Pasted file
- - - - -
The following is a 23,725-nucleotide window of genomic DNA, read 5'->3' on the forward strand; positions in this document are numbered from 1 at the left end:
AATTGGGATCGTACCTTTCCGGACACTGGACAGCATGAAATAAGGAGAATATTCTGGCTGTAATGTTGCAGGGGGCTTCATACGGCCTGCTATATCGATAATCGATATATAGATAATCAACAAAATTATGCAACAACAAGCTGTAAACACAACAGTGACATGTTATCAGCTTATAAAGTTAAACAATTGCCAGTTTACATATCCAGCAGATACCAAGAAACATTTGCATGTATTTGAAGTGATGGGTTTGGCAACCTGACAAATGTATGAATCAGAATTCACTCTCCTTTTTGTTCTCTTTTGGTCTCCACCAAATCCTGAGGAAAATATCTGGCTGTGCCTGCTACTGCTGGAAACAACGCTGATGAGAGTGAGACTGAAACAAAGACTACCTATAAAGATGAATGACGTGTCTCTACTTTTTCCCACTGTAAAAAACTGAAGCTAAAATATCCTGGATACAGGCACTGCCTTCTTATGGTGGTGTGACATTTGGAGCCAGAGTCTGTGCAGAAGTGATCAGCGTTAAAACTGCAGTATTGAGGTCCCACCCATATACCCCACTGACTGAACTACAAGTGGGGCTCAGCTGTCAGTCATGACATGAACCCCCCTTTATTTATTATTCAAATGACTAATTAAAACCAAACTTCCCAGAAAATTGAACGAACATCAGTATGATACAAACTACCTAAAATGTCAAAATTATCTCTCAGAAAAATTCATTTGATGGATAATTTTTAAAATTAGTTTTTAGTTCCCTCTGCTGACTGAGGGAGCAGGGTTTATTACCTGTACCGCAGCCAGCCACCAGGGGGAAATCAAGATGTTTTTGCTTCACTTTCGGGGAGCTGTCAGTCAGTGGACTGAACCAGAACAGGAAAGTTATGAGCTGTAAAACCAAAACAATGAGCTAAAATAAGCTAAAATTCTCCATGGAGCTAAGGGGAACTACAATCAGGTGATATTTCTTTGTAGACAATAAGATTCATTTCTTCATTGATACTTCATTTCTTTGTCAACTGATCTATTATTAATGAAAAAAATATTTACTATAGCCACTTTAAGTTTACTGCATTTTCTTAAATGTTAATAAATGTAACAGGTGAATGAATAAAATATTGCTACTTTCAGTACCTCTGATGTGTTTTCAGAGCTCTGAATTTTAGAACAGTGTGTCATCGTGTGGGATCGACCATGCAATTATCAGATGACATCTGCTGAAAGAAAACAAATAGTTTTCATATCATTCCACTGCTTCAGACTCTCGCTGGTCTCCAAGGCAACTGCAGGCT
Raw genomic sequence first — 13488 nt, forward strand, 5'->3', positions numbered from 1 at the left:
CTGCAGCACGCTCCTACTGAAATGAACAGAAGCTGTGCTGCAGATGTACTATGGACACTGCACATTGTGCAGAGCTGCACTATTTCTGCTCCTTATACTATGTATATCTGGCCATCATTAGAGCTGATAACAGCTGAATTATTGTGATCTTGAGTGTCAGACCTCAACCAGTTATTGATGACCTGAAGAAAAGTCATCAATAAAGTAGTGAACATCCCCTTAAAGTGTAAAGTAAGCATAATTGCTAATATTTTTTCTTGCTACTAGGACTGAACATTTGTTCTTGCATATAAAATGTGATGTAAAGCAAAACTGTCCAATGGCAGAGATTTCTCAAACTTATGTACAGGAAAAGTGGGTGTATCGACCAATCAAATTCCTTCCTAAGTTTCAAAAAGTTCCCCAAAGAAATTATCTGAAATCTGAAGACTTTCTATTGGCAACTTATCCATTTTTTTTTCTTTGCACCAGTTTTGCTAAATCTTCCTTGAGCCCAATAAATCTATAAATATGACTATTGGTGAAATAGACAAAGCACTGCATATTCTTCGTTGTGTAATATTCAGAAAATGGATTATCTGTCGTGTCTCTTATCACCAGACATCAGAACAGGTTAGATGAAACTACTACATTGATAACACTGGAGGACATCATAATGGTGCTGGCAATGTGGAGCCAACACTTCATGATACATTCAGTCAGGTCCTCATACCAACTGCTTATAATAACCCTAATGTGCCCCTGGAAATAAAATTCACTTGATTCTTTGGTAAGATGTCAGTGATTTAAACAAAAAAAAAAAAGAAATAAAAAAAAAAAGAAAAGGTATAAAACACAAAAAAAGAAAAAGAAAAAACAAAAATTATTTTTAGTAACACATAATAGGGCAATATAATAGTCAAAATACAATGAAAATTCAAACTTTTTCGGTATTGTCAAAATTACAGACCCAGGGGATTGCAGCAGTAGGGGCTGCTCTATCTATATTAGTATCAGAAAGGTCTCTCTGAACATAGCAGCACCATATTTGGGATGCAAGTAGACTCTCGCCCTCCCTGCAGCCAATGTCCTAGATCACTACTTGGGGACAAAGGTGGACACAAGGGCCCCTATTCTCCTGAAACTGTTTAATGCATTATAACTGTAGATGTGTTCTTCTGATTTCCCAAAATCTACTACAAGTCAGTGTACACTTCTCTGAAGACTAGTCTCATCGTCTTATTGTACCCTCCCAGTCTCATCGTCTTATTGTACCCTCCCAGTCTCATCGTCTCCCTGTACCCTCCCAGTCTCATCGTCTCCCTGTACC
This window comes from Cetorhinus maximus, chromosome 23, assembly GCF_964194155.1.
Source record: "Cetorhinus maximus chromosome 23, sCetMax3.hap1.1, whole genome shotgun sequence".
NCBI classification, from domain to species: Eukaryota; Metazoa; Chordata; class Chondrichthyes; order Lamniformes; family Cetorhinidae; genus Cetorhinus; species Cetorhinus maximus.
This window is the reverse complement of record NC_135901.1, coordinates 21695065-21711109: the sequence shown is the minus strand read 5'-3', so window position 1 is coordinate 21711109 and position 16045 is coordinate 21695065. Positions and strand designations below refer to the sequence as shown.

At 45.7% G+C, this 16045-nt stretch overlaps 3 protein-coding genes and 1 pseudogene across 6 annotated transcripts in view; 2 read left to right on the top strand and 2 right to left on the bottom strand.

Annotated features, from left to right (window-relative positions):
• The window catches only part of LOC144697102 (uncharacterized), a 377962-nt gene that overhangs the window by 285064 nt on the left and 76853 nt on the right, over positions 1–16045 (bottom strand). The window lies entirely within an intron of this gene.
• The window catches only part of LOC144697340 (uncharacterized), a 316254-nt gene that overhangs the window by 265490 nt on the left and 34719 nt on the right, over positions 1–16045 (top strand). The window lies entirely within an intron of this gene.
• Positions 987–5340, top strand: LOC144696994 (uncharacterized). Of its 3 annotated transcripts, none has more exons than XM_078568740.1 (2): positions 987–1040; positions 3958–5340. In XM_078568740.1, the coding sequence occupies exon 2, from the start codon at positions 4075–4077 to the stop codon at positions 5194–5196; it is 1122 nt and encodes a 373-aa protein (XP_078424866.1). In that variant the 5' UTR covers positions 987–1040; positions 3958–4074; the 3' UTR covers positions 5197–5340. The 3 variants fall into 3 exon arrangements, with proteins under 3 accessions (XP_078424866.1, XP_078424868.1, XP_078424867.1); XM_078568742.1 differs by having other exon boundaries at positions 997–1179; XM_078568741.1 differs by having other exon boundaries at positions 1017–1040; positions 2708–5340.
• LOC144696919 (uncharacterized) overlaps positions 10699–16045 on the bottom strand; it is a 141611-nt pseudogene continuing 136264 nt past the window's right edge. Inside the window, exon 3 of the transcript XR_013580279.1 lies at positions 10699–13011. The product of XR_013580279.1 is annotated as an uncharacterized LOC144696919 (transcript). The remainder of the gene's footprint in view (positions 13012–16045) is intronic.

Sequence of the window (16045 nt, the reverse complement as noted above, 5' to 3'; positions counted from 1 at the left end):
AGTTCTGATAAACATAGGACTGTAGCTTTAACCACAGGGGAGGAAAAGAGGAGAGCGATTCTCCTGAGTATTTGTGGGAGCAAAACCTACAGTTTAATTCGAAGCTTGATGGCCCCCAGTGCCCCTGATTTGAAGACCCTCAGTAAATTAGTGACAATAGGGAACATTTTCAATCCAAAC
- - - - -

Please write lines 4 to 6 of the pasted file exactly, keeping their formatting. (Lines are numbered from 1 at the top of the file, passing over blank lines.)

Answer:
CTGCAGCACGCTCCTACTGAAATGAACAGAAGCTGTGCTGCAGATGTACTATGGACACTGCACATTGTGCAGAGCTGCACTATTTCTGCTCCTTATACTATGTATATCTGGCCATCATTAGAGCTGATAACAGCTGAATTATTGTGATCTTGAGTGTCAGACCTCAACCAGTTATTGATGACCTGAAGAAAAGTCATCAATAAAGTAGTGAACATCCCCTTAAAGTGTAAAGTAAGCATAATTGCTAATATTTTTTCTTGCTACTAGGACTGAACATTTGTTCTTGCATATAAAATGTGATGTAAAGCAAAACTGTCCAATGGCAGAGATTTCTCAAACTTATGTACAGGAAAAGTGGGTGTATCGACCAATCAAATTCCTTCCTAAGTTTCAAAAAGTTCCCCAAAGAAATTATCTGAAATCTGAAGACTTTCTATTGGCAACTTATCCATTTTTTTTTCTTTGCACCAGTTTTGCTAAATCTTCCTTGAGCCCAATAAATCTATAAATATGACTATTGGTGAAATAGACAAAGCACTGCATATTCTTCGTTGTGTAATATTCAGAAAATGGATTATCTGTCGTGTCTCTTATCACCAGACATCAGAACAGGTTAGATGAAACTACTACATTGATAACACTGGAGGACATCATAATGGTGCTGGCAATGTGGAGCCAACACTTCATGATACATTCAGTCAGGTCCTCATACCAACTGCTTATAATAACCCTAATGTGCCCCTGGAAATAAAATTCACTTGATTCTTTGGTAAGATGTCAGTGATTTAAACAAAAAAAAAAAAGAAATAAAAAAAAAAAGAAAAGGTATAAAACACAAAAAAAGAAAAAGAAAAAACAAAAATTATTTTTAGTAACACATAATAGGGCAATATAATAGTCAAAATACAATGAAAATTCAAACTTTTTCGGTATTGTCAAAATTACAGACCCAGGGGATTGCAGCAGTAGGGGCTGCTCTATCTATATTAGTATCAGAAAGGTCTCTCTGAACATAGCAGCACCATATTTGGGATGCAAGTAGACTCTCGCCCTCCCTGCAGCCAATGTCCTAGATCACTACTTGGGGACAAAGGTGGACACAAGGGCCCCTATTCTCCTGAAACTGTTTAATGCATTATAACTGTAGATGTGTTCTTCTGATTTCCCAAAATCTACTACAAGTCAGTGTACACTTCTCTGAAGACTAGTCTCATCGTCTTATTGTACCCTCCCAGTCTCATCGTCTTATTGTACCCTCCCAGTCTCATCGTCTCCCTGTACCCTCCCAGTCTCATCGTCTCCCTGTACC
This window comes from Cetorhinus maximus, chromosome 23, assembly GCF_964194155.1.
Source record: "Cetorhinus maximus chromosome 23, sCetMax3.hap1.1, whole genome shotgun sequence".